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Hard bop

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Title: Hard bop  
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Subject: Art Blakey, Harold Mabern, Red Clay, Miles Davis, Junior Cook
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Hard bop

Hard bop is a subgenre of jazz that is an extension of bebop (or "bop") music. Journalists and record companies began using the term in the mid-1950s[1] to describe a new current within jazz which incorporated influences from rhythm and blues, gospel music, and blues, especially in saxophone and piano playing.

David H. Rosenthal contends in his book Hard Bop that the genre is, to a large degree, the natural creation of a generation of African-American musicians who grew up at a time when bop and rhythm and blues were the dominant forms of black American music.[2]:24 Prominent hard bop musicians included Horace Silver, Charles Mingus, Art Blakey, Cannonball Adderley, Miles Davis and Tadd Dameron.

Hard bop is sometimes referred to as "funky hard bop."[1][3] The "funky" label refers to the rollicking, rhythmic feeling associated with the style.[3] The descriptor is also used to describe soul jazz, which is commonly associated with hard bop.[1][3] According to Mark C. Gridley, soul jazz more specifically refers to music with "an earthy, bluesy melodic concept and... repetitive, dance-like rhythms.... Note that some listeners make no distinction between 'soul-jazz' and 'funky hard bop,' and many musicians don't consider 'soul-jazz' to be continuous with 'hard bop.'"[1] The term "soul" suggests the church, and traditional gospel music elements such as "amen chords" (the plagal cadence) and triadic harmonies seemed to suddenly appear in jazz during the era.[3]


According to Nat Hentoff in his 1957 liner notes for the Art Blakey Columbia LP entitled Hard Bop, the phrase was originated by music critic and pianist John Mehegan, jazz reviewer of the New York Herald Tribune at that time. Hard bop first developed in the mid-1950s, and is generally seen as originating with The Jazz Messengers, a quartet led by pianist Horace Silver and drummer Art Blakey.[3][4] Some saw hard bop as a response to cool jazz and west coast jazz.[4] As Paul Tanner, Maurice Gerow, and David Megill explain, "the hard bop school... saw the new instrumentation and compositional devices used by cool musicians as gimmicks rather than valid developments of the jazz tradition."[3] However, Shelly Manne suggested that cool jazz and hard bop simply reflected their respective geographic environments: the relaxed cool jazz style reflected a more relaxed lifestyle in California, while driving bop typified the New York scene.[5] Some writers, such as James Lincoln Collier, suggest that the style was an attempt to recapture jazz as a form of African American expression.[6] Whether or not this was the intent, many musicians quickly adopted the style, regardless of race.[3]

Michael Cuscuna maintains that Silver and Blakey's efforts were in response to the New York bebop scene:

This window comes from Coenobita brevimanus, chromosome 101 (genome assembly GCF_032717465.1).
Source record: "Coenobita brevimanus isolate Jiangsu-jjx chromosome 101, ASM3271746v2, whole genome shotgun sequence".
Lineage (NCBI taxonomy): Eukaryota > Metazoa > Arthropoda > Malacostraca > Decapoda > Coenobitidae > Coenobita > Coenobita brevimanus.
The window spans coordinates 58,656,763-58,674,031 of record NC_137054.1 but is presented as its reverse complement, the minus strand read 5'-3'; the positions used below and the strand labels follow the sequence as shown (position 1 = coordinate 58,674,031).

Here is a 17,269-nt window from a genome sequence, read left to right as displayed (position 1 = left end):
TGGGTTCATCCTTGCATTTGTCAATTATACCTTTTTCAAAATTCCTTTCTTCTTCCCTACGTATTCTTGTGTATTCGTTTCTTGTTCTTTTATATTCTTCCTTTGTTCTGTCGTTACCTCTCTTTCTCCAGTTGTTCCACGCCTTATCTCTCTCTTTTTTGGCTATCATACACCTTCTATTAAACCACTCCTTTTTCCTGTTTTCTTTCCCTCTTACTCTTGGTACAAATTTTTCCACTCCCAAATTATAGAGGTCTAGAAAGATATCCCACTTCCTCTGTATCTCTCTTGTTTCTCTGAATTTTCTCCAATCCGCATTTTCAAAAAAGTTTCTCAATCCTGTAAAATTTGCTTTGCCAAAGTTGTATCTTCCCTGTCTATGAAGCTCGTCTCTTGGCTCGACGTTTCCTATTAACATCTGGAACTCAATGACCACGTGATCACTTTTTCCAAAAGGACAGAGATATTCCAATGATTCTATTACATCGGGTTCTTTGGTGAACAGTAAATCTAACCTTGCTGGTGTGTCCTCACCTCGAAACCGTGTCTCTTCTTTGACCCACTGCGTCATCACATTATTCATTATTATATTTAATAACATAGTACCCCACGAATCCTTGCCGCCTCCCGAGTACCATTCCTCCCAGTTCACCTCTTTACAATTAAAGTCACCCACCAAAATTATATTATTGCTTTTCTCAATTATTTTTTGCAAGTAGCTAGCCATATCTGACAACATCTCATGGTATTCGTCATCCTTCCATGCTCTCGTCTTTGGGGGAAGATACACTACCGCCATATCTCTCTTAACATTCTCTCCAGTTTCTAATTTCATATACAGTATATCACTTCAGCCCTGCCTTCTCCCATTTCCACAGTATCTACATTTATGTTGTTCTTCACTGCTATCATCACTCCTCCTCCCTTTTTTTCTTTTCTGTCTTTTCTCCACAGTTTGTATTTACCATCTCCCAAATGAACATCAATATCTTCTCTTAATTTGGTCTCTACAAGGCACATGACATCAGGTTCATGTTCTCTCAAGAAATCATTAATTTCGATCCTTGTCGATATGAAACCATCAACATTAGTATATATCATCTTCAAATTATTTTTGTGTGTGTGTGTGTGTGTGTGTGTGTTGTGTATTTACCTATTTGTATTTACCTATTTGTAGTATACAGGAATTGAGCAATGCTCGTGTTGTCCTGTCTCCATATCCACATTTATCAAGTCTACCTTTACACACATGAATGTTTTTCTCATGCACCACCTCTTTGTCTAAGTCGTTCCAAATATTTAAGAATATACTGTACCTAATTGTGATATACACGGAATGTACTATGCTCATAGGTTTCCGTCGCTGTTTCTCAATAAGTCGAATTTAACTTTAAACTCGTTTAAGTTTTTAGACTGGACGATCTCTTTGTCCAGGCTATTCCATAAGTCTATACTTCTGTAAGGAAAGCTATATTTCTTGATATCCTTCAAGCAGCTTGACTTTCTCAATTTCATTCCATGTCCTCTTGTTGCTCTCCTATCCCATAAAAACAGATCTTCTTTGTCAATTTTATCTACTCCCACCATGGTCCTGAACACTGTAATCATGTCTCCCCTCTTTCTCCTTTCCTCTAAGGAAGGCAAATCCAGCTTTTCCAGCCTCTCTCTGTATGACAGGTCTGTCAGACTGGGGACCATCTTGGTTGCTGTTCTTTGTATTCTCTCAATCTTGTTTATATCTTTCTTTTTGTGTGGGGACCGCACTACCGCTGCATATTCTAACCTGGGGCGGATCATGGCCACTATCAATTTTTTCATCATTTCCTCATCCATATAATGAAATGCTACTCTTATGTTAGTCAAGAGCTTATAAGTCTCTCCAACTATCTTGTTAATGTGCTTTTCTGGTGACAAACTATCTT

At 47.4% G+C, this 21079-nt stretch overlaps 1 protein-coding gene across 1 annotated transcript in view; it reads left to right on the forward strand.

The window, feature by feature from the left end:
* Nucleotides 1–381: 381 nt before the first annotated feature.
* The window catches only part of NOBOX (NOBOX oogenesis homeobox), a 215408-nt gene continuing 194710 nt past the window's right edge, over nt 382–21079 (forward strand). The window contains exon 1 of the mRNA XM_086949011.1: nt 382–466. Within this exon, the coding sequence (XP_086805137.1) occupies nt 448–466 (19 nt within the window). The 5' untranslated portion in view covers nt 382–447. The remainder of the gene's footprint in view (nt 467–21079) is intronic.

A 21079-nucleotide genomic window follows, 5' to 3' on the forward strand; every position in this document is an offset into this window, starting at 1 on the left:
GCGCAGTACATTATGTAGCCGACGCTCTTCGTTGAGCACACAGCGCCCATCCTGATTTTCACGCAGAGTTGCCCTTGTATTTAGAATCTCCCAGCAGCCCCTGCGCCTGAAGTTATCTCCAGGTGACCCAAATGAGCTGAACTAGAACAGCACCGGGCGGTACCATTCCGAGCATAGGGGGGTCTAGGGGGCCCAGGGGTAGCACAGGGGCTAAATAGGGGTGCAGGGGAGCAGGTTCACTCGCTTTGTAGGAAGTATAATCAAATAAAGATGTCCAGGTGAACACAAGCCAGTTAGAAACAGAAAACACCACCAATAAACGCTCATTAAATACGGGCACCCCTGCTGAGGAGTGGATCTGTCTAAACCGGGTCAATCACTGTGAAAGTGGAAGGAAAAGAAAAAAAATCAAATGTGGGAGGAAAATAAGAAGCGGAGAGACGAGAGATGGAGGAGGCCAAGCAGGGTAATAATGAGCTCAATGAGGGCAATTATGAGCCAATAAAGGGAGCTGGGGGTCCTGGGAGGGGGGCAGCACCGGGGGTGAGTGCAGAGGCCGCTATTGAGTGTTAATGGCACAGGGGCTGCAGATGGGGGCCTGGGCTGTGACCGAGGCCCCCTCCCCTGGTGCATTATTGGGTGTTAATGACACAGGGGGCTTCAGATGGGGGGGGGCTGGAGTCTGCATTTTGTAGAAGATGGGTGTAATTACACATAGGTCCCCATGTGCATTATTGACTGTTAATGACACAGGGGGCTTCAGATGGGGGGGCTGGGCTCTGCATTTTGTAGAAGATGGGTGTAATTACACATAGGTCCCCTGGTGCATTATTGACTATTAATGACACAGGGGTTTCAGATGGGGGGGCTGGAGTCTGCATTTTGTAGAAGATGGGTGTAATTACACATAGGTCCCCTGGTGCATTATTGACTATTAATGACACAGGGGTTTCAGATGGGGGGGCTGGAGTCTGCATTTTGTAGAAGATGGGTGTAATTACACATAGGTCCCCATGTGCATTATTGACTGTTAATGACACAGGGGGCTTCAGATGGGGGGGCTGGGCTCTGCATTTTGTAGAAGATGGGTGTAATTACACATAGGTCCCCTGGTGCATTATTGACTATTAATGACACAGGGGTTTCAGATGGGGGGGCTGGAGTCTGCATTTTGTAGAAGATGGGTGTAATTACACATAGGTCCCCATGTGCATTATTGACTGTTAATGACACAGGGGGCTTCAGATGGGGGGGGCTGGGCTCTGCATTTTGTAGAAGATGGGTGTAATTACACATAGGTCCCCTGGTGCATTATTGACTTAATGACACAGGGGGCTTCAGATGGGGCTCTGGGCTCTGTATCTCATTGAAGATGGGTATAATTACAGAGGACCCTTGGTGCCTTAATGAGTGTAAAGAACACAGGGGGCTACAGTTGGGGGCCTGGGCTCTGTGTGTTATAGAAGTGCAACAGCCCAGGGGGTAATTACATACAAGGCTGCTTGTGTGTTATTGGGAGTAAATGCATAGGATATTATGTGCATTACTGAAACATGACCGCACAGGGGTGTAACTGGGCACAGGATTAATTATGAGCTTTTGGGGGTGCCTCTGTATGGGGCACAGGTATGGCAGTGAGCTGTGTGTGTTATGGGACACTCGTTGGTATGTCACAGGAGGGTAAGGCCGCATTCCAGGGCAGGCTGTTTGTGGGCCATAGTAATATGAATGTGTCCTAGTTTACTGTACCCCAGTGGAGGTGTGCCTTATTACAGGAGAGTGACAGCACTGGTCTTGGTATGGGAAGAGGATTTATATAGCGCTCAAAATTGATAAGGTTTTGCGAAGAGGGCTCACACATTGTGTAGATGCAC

Both Art and Horace were very, very aware of what they wanted to do. They wanted to get away from the jazz scene of the early '50s, which was the Birdland scene—you hire Phil Woods or Charlie Parker or J. J. Johnson, they come and sit in with the house rhythm section, and they only play blues and standards that everybody knows. There's no rehearsal, there's no thought given to the audience. Both Horace and Art knew that the only way to get the jazz audience back and make it bigger than ever was to really make music that was memorable and planned, where you consider the audience and keep everything short. They really liked digging into blues and gospel, things with universal appeal. So they put together what was to be called the Jazz Messengers.[7]

David Rosenthal sees the development of hard bop as a response to both a decline in bebop and the rise of rhythm and blues:

The early fifties saw an extremely dynamic rhythm-and-blues scene take shape.... This music, and not cool jazz, was what chronologically separated bebop and hard bop in ghettos. Young jazz musicians, of course, enjoyed and listened to these R & B sounds which, among other things, began the amalgam of blues and gospel that would later be dubbed 'soul music.' And it is in this vigorously creative black pop music, at a time when bebop seemed to have lost both its direction and its audience, that some of hard bop's roots may be found.[2]:24

A key recording in the early development of hard bop was Silver's composition "The Preacher," which was considered "old-timey" or "corny," such that Blue Note head Alfred Lion was hesitant to record the song.[2]:38[7] However, the song became a successful hit.[7]

Miles Davis, who had performed the title track of his album Carl Perkins (pianist),[3] Bud Powell, Sonny Rollins, and Sonny Stitt.

The hard bop style enjoyed its greatest popularity in the 1950s and 1960s, but hard bop performers and elements of the music remain popular in jazz.

Noteworthy performances

See also


  1. ^ a b c d Gridley, Mark C. (1994),  
  2. ^ a b c  
  3. ^ a b c d e f g h  
  4. ^ a b c Case, Brian (2006) [1997], "The Harder They Come", in  
  5. ^   Cited in Tanner et al, p. 113.
  6. ^  . Cited in Tanner et al, p. 112.
  7. ^ a b c Schaffer, Dean (2010-08-20). "Secrets of the Blue Note Vault: Michael Cuscuna on Monk, Blakey, and the One That Got Away".  

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